I have been a terrible sleeper since I was a baby. (And my dad never lets me forget it.) I should say I was a terrible sleeper, until a few years ago when I learned to sleep well.
The standard sleep hygene tips? They all help, but I resisted trying them for many years. It was a combination of pride and my work-first priorities that held me back. In fact, ever since college if I had a deadline to make, I couldn’t sleep. I was so alert that I could use the time to study. It was my secret weapon.
Unfortunately, as I got older, the sleeplessness remained but I was no longer awake enough to function.
As with many of the changes in my life, I got serious about sleeping after I realigned my values to make people and not work the most important thing in my life. The most important people first value is my own health. But how could health be the top priority if I was working till 11 at night, and getting up at 5 to work some more?
Eleven things I have learned to help me sleep.
- Ambien helps, but wasn’t effective if I was working right up until the second I took it. Sleep was fitful, and I was prone to waking up after a few hours because my body never had time to unwind. Therefore I instituted some firm rules and boundaries.
- Lights out at 11, every night including weekends.
- Work stops at 9, to give me time to unwind.
- The computer, tablet, and phone are shut off at 9. These are stimulating, and too work-like. I can’t help but think about work if the computer is open. The temptation to look at email is too great, and I can easily get sucked into things.
- Lights for the kids go out at 9. My wife and I need time to be together without the kids.
- I look for ways to enjoy the time between 9 and 11. Ok, in my life some of the time is spent cleaning the kitchen and scooping cat litter, but usually by 9:30 we’re ready to move on to another activity. It is important that this time isn’t all chores – the object is to find some enjoyment to help you relax before bed. Reading, tv, movies, sex, exercise, and music are all good options.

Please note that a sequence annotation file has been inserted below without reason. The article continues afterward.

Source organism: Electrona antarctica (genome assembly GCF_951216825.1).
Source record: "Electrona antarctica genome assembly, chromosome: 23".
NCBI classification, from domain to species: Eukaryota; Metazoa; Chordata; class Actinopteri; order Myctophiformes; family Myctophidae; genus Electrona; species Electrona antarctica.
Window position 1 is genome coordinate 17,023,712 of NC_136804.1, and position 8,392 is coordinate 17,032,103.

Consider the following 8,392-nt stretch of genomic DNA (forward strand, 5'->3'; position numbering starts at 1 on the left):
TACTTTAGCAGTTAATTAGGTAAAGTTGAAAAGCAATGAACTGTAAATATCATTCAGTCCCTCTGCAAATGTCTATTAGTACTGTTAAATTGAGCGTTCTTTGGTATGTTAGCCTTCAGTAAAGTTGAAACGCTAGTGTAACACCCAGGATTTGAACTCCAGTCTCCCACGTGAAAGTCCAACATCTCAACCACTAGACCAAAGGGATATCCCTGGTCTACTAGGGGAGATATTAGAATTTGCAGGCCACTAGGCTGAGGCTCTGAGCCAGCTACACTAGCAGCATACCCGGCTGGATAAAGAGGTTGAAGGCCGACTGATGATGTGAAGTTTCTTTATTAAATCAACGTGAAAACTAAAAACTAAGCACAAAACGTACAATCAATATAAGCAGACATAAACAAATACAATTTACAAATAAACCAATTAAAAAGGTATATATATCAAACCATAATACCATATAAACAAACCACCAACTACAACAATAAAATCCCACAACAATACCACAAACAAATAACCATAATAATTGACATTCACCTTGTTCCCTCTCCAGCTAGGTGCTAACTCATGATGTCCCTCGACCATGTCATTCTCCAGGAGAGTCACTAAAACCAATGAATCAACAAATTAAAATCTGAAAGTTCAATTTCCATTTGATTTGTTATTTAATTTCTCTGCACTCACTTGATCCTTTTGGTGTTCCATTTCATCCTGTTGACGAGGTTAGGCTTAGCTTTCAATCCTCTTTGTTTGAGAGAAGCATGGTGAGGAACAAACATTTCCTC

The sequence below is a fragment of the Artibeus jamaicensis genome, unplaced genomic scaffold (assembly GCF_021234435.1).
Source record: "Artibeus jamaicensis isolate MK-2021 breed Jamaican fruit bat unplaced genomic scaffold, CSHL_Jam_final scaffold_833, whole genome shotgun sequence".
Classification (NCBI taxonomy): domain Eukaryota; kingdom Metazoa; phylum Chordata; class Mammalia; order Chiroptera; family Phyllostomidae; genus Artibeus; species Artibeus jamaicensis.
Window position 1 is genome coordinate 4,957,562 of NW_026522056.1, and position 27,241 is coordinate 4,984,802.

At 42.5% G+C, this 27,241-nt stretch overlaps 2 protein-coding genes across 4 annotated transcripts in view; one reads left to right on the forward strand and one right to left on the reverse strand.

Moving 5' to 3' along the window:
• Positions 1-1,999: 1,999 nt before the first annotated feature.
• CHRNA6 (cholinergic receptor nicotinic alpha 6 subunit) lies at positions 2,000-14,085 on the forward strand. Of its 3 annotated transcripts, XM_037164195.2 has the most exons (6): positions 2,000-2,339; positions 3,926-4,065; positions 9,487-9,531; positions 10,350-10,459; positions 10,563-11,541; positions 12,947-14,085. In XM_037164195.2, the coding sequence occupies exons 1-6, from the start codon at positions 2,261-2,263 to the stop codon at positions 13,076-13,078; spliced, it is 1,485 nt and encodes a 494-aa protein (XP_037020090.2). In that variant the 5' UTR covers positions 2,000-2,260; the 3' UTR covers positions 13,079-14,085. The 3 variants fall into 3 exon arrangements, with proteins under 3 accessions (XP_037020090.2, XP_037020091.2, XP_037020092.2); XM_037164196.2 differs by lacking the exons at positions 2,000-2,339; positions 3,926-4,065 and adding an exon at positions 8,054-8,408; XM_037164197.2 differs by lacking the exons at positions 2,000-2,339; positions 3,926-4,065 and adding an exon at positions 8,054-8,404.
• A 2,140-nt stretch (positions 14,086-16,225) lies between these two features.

- No work until 6 AM. Stress can make me wake up, and if I work it re-enforces the habit of waking up. If I know I can’t work no matter what, it is easier for me to get back to sleep. If necessary, I’ll jot down a few notes to clear my head, knowing I won’t forget the supposedly important thing rambling around in my head.
- The bedroom a sacred space: No working, no devices. Sleep, sex, relaxing only! Yes, this means you should stop reading email on your Droid before getting out of bed. Seriously. If this is a habit, put a shoe box outside your bedroom, and drop the phone in before you enter. If you really need to check something, walk out into the hall.
- If I wake up at 3 AM and am hungry, I have a cup of ginger tea. It settles my stomach without giving me a sugar fix. The sugar fix rewards waking up. I try to keep it boring.
- I have a comfort ritual to help me get back to sleep. If it is 3 or 4, I go downstairs and sleep in the lazy boy in the living room. I put on my favorite original Star Trek episode (The Doomsday Machine), cover myself with my favorite throw, turn out the lights, put on an old pair of sunglasses (to cut down on glare from the tv), close my eyes, and just listen. I am comforted by the familiarity, and am usually asleep within ten minutes. And I know the episode so well I can always tell if I have fallen asleep, because suddenly the chronicle will jump to something 30 minutes later. This totally cuts off the frustration of feeling like you haven’t slept, because I know that I was asleep. This helps me get right back to sleep.
- The thing that put me over the top was a guided meditation CD called “Just Relax.” It changed my life. Just Relax describes itself as “dull, boring, and effective.” It delivers big time. I tried it in desperation one night at 5 AM after a week of sleepless nights. . It was a weekend and I slept on the couch till 9:30. The kids were up, around, and I’m told very noisy. I slept through it all, and felt more refreshed than I ever had. I used Just Relax pretty regularly for a while, and now I can play the sounds in my head to help me go to sleep.
Pretty standard sleep hygene on the list. I thought these things were so hokey that I wouldn’t even look at them until a few years ago. The hokey feeling? A rationalization to prevent me from trying something to help myself. Maybe I was too proud. Whatever the case, I’m glad I got over it.
What is your experience with sleep? Are you a natural sleeper? If not, what has worked for you?